The consumption of beverages with artificial sweeteners served as a stand-in for aspartame exposure in these research. According to Mathilde Touvier, an epidemiologist at the French National Institute of Health and Medical Research in Paris, such proxies are quite trustworthy but may not always provide a perfect assessment of intake.

Touvier co-authored a second study that was evaluated by the IARC and took into account aspartame consumption from other food sources, such as soft drinks, dairy products, and tabletop sweeteners. According to the research, among 102,865 persons in France, those who drank more aspartame (but less than the ADI) had an elevated risk of breast cancer and malignancies linked to obesity4.

According to Touvier, the study demonstrates "a statistically significant increased risk, robust across many sensitivity analyses." However, "for the time being, it hasn't had enough statistical power to investigate liver cancer."

Not always trustworthy
The JECFA also examined research linking aspartame to blood, liver, and breast cancers, but concluded that the results were inconsistent. The studies' design flaws prevented them from excluding confounding variables and they relied on participants' self-reports of their daily dietary aspartame intake.

The most dependable diet records are not always available. Aspartame isn't the only substance we consume. According to William Dahut, chief scientific officer of the American Cancer Society with a base in Bethesda, Maryland, it is a component of a mixture of chemicals and other things.

The sweetener degrades in the body into phenylalanine, aspartic acid, and methanol as its three byproducts. According to Branca, "These three molecules are also found when other food or drink products are consumed." As a result, aspartame cannot be found by blood testing. That is a restriction on our ability to comprehend its implications.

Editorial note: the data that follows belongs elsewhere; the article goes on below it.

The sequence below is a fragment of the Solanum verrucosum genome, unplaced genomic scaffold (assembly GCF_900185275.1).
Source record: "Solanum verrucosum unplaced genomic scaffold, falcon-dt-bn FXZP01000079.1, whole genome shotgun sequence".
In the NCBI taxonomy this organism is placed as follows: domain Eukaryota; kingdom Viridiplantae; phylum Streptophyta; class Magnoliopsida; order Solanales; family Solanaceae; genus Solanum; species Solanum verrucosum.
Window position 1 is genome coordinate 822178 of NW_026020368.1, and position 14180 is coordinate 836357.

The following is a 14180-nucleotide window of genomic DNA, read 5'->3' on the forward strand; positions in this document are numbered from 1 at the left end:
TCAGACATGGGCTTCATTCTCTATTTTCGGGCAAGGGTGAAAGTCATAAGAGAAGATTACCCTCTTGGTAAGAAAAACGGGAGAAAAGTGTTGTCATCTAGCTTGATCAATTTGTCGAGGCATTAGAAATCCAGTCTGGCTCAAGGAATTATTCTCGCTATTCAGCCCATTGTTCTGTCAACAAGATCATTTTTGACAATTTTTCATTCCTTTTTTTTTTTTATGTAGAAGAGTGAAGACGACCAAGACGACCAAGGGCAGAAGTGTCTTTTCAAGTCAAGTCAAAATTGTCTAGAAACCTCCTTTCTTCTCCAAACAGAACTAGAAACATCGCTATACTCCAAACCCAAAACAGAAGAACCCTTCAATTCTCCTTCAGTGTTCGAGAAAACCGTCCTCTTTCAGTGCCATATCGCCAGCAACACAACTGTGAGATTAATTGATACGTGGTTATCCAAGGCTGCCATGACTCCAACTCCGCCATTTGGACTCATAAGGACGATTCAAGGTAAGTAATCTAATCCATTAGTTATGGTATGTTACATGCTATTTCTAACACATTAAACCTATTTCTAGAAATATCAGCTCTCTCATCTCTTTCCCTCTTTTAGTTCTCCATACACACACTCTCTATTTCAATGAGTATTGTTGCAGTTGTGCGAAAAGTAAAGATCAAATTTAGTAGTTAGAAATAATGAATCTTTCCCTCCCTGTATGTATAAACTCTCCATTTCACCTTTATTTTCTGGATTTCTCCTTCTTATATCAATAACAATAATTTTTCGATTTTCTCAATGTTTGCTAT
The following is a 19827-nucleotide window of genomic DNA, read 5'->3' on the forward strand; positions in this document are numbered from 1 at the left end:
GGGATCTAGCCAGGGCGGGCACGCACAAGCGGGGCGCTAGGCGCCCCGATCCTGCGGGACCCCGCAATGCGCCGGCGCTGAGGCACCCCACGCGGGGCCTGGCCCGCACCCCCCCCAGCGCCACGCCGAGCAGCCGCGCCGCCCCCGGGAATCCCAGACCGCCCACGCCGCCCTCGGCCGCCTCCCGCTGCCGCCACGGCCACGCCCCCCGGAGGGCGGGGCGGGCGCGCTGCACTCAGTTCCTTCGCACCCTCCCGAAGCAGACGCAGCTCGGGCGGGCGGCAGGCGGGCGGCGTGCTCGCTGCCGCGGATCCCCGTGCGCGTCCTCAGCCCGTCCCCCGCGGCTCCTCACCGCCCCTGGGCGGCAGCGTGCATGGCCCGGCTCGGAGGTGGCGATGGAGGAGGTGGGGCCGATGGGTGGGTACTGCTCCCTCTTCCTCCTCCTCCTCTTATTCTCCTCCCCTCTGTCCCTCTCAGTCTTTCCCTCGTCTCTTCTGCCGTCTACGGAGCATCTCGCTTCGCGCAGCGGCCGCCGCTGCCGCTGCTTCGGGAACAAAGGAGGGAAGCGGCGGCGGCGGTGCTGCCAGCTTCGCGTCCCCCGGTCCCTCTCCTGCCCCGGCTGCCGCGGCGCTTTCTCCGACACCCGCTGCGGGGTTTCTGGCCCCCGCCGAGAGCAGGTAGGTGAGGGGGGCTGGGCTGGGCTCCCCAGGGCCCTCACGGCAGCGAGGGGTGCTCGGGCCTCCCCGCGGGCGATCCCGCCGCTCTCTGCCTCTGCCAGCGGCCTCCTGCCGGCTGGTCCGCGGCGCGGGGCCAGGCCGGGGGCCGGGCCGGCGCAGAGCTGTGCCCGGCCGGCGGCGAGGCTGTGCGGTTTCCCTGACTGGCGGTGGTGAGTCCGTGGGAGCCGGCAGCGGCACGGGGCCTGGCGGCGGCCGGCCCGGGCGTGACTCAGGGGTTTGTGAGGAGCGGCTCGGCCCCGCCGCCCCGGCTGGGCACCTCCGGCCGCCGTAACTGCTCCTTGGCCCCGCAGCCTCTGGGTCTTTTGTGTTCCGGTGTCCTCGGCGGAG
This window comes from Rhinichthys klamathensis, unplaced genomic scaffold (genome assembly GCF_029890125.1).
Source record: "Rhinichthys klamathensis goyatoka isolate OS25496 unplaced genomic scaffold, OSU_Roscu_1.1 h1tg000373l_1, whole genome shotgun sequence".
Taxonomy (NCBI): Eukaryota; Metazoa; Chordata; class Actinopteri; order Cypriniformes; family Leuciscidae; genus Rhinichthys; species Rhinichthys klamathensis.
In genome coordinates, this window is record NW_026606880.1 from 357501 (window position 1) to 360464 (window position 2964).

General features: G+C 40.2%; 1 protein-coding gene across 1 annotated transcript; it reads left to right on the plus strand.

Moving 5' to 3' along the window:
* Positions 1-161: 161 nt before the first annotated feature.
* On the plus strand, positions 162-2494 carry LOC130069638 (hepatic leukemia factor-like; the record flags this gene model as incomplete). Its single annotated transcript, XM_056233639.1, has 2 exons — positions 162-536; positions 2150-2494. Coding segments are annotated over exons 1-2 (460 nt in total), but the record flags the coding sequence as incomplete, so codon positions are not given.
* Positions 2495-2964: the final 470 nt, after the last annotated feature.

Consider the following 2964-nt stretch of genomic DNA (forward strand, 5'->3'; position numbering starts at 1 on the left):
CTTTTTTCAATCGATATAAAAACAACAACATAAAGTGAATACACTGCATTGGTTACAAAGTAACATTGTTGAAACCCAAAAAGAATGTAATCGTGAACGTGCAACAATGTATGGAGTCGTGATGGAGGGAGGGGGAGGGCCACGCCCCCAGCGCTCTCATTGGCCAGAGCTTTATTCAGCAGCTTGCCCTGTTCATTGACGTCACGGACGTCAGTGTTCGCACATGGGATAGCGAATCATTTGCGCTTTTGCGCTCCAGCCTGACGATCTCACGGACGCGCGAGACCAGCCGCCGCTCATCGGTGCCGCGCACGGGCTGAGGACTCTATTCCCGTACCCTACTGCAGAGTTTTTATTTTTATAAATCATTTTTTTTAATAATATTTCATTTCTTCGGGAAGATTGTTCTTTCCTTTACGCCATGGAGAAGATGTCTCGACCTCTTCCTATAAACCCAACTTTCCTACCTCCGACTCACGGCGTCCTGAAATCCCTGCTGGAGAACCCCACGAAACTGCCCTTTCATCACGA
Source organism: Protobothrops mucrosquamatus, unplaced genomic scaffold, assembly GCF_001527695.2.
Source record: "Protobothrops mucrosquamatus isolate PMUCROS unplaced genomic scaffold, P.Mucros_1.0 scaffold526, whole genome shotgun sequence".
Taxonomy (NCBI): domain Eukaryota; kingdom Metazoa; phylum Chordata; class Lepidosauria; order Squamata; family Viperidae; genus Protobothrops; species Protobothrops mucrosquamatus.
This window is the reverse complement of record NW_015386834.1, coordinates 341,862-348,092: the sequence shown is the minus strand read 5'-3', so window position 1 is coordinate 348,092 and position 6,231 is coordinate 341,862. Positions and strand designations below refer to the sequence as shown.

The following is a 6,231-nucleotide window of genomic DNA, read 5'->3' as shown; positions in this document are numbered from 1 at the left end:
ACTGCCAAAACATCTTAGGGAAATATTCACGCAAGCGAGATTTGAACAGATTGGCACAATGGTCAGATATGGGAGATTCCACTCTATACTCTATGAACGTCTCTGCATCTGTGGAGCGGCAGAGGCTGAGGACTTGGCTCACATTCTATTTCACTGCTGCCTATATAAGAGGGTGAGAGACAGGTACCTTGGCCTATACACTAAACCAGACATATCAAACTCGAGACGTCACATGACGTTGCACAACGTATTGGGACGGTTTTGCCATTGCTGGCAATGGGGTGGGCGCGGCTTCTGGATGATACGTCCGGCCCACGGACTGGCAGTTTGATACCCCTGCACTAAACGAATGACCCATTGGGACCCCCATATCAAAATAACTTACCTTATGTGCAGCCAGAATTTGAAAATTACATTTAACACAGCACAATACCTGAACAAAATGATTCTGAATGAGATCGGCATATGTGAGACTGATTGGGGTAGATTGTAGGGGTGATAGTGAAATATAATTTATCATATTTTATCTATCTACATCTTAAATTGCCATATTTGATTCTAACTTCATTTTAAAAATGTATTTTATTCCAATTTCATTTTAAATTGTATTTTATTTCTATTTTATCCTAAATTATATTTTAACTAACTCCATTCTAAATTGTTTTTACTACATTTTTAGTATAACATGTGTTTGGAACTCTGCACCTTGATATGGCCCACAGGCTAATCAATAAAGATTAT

Because it is converted into formic acid, which has the ability to harm DNA, methanol has the potential to cause cancer. Paul Pharoah, a cancer epidemiologist at Cedars-Sinai Medical Center in Los Angeles, California, claims that methanol can harm your liver and increase your risk of developing liver cancer if you consume enough of it. However, he continues, the quantity of methanol produced by the breakdown of aspartame is negligible.

The IARC notes that more research is required to examine aspartame's effects on metabolic systems and its connections to other disorders. Touvier continues, "This research will also add additional pieces of data to the overall picture.

Cite this article as: 10.1038/d41586-023-02306-0


Daniel Jack

For Daniel, journalism is a way of life. He lives and breathes art and anything even remotely related to it. Politics, Cinema, books, music, fashion are a part of his lifestyle.